Employee Stock Ownership Plans (ESOPs) have been available to businesses in the United States since 1974. There are approximately 6,500 ESOPs in the country today with about 32 million people participating in these types of employee benefit plans. ESOPs are most frequently used as an ownership transition vehicle for retiring business owners who don’t want to sell the business outright. Instead, they form an ESOP and “sell” the company to their employees.
What is an ESOP?
An Employee Stock Ownership Plan (ESOP) is a defined contribution qualified retirement plan. ESOPs must adhere to the stringent rules and regulations set by the Internal Revenue Service (IRS), the Department of Labor (DOL) and the Employee Retirement Income Security Act of 1974 (ERISA).ESOPs allow employees to obtain an ownership interest in their employing company. As a plan participant, an employee is able to obtain company stock, which is held in an ESOP trust, until they retire or leave the company.
What are the Advantages of an ESOP?
ESOPs provide many advantages to both the company owner(s) and the employees.
- Ensures Continuation of the Business. ESOPs are popular with family-owned businesses and those that were started by the current owner. They provide peace of mind for owners who want to retire or transition away from the business but don’t want to sell it or shut the doors entirely.
- Unique Employee Benefit. ESOPs can be an attractive employment benefit for employees since they allow employees to simultaneously take part in the future successes of the company and save for retirement without any loss of current wages.
- Employee Motivation. The knowledge that they are part owner of their workplace can be incredibly motivating for employees. ESOP companies that foster an ownership culture report improved morale, greater teamwork, and a fresh perspective on the business among employees. These employees understand that their performance affects share value and ultimately, what will go into their own pockets via the stock.
- Tax and Investment Benefits. ESOP contributions are tax-deductible which allows employers to fund the ESOP’s debt service needs with pre-tax dollars. Additionally, S-Corp ESOPs are tax-exempt. This means that any profits made are not taxed and instead stay with the employees, generating greater wealth for participants. For employees, ESOP distributions can be rolled over to an IRA or other retirement vehicle which can provide tax benefits for them at the time of distribution.
- ESOP Sales are Fairly Quick. Owners who want or need to facilitate the sale of their business quickly usually find that ESOP formation takes far less time than a traditional sale or M&A.
- Owners Can Control the Transition Process. ESOPs are an ideal solution for owners who plan to retire but may not be ready to do so quite yet. ESOPs offer the flexibility to sell the business all at once or gradually over time and the former owner could stay in management or serve on the board if they choose to.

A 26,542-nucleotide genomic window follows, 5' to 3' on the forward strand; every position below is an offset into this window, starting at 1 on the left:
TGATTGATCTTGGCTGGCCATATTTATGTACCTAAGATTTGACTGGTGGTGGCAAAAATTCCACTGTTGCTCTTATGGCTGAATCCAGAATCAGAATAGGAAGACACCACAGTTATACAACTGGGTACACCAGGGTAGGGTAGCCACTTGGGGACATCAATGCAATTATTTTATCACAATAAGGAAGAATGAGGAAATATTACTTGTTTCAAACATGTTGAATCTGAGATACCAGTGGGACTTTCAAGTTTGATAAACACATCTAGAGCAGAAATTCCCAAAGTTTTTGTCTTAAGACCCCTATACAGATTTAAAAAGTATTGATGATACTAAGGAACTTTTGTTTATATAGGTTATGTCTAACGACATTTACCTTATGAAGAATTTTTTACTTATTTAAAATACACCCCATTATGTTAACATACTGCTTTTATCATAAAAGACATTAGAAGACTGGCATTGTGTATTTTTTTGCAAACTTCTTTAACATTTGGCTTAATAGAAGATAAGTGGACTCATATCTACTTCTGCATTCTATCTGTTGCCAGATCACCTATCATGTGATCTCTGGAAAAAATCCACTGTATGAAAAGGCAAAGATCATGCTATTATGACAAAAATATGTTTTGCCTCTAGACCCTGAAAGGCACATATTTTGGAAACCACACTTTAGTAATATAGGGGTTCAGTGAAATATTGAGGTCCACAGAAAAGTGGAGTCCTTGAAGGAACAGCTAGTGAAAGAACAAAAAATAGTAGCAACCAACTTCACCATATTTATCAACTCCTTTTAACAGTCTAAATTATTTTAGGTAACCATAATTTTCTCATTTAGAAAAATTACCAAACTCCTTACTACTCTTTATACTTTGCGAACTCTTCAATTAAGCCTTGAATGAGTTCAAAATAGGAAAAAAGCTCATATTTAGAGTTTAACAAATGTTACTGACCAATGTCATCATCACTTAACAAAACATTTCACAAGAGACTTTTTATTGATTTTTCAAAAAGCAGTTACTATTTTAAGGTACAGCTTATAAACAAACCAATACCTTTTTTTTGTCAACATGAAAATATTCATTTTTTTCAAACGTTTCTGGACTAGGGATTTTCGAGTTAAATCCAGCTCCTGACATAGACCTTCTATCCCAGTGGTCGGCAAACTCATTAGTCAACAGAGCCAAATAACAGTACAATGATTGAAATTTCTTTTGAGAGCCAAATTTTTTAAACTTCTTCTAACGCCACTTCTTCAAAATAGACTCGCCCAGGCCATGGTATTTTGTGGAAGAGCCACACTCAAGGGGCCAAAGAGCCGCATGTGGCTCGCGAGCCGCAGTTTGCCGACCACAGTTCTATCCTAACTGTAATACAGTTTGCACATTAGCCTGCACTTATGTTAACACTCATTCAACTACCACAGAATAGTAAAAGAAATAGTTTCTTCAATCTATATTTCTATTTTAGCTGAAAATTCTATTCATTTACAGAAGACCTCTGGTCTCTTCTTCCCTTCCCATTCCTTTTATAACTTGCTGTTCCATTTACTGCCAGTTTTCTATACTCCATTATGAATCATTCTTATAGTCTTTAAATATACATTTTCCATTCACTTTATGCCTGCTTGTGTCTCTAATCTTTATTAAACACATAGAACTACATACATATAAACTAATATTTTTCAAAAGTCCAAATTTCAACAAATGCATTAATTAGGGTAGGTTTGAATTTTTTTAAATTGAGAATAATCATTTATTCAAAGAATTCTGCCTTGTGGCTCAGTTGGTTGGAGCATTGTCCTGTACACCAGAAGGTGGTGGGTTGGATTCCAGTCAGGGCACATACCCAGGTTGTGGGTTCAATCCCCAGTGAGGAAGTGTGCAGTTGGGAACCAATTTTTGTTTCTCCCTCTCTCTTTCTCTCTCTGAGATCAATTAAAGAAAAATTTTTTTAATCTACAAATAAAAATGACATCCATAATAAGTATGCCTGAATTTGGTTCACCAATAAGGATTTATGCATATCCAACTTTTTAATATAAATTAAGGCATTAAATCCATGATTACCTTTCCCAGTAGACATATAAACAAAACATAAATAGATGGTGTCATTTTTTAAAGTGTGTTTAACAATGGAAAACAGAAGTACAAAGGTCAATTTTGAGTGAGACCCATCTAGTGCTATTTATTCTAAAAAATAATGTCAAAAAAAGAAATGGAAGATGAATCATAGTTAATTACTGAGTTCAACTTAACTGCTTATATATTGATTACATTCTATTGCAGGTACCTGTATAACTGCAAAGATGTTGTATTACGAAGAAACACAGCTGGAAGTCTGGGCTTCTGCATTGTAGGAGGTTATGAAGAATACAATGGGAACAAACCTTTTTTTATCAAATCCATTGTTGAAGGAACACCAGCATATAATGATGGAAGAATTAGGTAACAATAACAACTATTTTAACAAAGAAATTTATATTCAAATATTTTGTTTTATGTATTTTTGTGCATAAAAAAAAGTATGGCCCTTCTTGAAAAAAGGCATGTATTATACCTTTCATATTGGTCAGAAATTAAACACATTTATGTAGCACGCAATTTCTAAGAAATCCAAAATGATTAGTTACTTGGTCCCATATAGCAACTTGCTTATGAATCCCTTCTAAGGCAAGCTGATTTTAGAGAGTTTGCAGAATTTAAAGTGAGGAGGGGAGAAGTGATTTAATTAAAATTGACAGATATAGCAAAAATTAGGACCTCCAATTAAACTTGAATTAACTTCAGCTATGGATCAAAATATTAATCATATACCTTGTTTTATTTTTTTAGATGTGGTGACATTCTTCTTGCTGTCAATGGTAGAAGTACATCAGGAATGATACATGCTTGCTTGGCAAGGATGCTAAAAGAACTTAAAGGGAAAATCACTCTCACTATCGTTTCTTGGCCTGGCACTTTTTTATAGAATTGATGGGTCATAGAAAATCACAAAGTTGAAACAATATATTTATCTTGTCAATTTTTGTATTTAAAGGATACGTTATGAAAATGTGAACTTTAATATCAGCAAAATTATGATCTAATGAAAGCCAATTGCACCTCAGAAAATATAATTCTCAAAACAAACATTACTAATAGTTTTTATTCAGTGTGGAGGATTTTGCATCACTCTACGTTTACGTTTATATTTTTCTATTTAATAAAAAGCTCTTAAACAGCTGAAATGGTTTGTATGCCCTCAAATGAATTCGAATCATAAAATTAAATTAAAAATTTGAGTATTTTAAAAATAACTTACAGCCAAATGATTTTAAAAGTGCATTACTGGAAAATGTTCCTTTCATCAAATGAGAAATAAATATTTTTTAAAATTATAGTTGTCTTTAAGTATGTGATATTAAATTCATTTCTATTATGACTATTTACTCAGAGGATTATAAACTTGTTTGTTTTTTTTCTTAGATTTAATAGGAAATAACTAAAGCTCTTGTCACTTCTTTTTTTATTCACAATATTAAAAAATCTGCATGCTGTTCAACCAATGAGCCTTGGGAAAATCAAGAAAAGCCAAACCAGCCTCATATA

- They Can Provide Liquidity. ESOPs can be used to raise capital for the company, refinance debt, or expand by financing an acquisition. Owners can use ESOPs to diversify and create liquidity in their own personal portfolios.
What are the Disadvantages of an ESOP?
Just as there are advantages to an ESOP, there are disadvantages as well. ESOPs are not the best solution for every business, which is why we want to offer a look at both the pros and the cons of these plans.
- Limited to Fair Market Value. ESOPs are highly regulated by the IRS, DOL, and ERISA. ESOPs are considered financial buyers which limits them to paying Fair Market Value (FMV) for shares. When compared to a strategic buyout, for example, a business owner might receive less for the company by forming an ESOP than if they sold it to a motivated buyer.
- The Transition Can Be Tough. A strong transition plan is crucial to the success of an ESOP. Many ESOPs ease the current owner out while grooming new leaders to take over to minimize the disruption the ownership transition can create among employees and customers.
- ESOPs Need Independent Management. ESOPs require ongoing administration and management by independent advisors. ESOP trustees, like Aegis, are responsible for making fiduciary decisions, managing buy/sell transactions, ensuring all regulatory requirements are met, and monitor plan operations and performance every year. ESOPs are not plans you can set up and forget about. They have ongoing management costs.
- They are Not Suitable for Startups and Small Businesses. ESOPs are available only to C- and S-Corporations. There are cash flow requirements that must be met, which limits what is available for reinvestment in the company. Very small companies may not be able to afford an ESOP.
- The Balance Sheets May Scare Off Lenders. ESOPs create negative equity in a company. This can look alarming on your balance sheet and create a high debt ratio – on paper. Traditional lenders or those unfamiliar with ESOPs may shy away from working with you due to these factors, but there are plenty of ESOP-friendly lenders who see the value of ESOPs.
- Repurchase Obligations May Affect Future Cash Flow. ESOPs are required to buy shares back from exiting employees. This requires the company to have enough cash on hand to meet these future obligations, which can affect cash flow availability at the time.
Is an ESOP Right for Your Company?
As with many business decisions, ESOP pros and cons are highly dependent on the company in question. To learn more about ESOPs and for help determining if an ESOP is right for your company, contact Aegis Trust Company. Our team of ESOP professionals has completed over 400 ESOP transactions and can help you sort through the ESOP pros and cons as they relate to your business.